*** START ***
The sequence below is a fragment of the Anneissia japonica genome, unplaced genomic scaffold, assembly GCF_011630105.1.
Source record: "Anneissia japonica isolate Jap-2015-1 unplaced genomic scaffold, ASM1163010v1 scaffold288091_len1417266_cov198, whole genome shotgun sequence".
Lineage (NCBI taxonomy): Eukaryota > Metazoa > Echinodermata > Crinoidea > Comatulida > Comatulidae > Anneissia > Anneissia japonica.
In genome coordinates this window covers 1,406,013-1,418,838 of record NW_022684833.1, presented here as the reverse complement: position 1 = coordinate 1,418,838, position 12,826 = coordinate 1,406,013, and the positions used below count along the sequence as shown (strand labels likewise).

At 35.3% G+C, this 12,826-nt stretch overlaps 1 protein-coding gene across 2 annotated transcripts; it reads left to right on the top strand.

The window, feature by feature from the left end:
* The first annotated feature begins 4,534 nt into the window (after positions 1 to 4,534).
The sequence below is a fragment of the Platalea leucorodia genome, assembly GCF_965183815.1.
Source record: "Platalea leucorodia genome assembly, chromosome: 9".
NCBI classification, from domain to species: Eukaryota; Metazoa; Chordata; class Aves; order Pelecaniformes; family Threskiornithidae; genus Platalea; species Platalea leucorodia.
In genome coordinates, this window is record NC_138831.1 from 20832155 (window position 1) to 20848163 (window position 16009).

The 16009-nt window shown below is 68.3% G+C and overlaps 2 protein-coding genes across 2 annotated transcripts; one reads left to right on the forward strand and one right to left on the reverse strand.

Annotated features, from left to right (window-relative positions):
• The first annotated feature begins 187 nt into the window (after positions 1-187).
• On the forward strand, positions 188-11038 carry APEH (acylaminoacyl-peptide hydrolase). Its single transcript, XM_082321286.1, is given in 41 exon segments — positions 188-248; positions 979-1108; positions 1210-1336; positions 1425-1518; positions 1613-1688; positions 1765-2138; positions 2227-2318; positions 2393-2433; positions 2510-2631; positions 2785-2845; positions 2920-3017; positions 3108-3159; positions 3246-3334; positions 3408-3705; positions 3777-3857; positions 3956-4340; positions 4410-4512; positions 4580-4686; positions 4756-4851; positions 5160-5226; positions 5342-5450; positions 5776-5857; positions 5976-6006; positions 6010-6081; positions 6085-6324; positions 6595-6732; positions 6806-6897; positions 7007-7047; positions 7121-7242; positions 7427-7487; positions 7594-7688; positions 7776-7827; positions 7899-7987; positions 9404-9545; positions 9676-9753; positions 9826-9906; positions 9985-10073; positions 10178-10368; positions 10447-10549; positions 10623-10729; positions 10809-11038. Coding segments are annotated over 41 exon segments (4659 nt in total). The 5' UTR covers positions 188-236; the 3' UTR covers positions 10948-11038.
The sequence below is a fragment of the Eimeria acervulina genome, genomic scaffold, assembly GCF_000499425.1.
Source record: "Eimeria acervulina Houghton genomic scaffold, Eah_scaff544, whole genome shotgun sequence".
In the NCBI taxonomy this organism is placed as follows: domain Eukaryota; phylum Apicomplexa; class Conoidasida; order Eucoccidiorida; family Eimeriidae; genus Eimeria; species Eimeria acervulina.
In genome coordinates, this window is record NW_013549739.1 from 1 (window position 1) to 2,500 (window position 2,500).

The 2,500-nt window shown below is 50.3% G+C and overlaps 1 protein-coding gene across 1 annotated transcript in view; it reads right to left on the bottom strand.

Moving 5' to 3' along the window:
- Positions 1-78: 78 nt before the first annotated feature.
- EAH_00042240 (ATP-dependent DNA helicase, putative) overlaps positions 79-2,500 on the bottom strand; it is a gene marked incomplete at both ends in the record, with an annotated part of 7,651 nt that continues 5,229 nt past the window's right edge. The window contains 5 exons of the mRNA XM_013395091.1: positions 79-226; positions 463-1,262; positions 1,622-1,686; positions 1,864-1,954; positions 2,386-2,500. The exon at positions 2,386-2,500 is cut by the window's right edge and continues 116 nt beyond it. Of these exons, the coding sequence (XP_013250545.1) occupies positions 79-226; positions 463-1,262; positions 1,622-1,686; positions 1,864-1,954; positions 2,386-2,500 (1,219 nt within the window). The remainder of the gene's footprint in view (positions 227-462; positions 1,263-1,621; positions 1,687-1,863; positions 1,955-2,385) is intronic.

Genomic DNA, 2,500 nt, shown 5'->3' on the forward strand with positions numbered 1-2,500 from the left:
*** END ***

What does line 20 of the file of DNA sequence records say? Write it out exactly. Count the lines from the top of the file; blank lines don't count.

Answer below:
The 2,500-nt window shown below is 50.3% G+C and overlaps 1 protein-coding gene across 1 annotated transcript in view; it reads right to left on the bottom strand.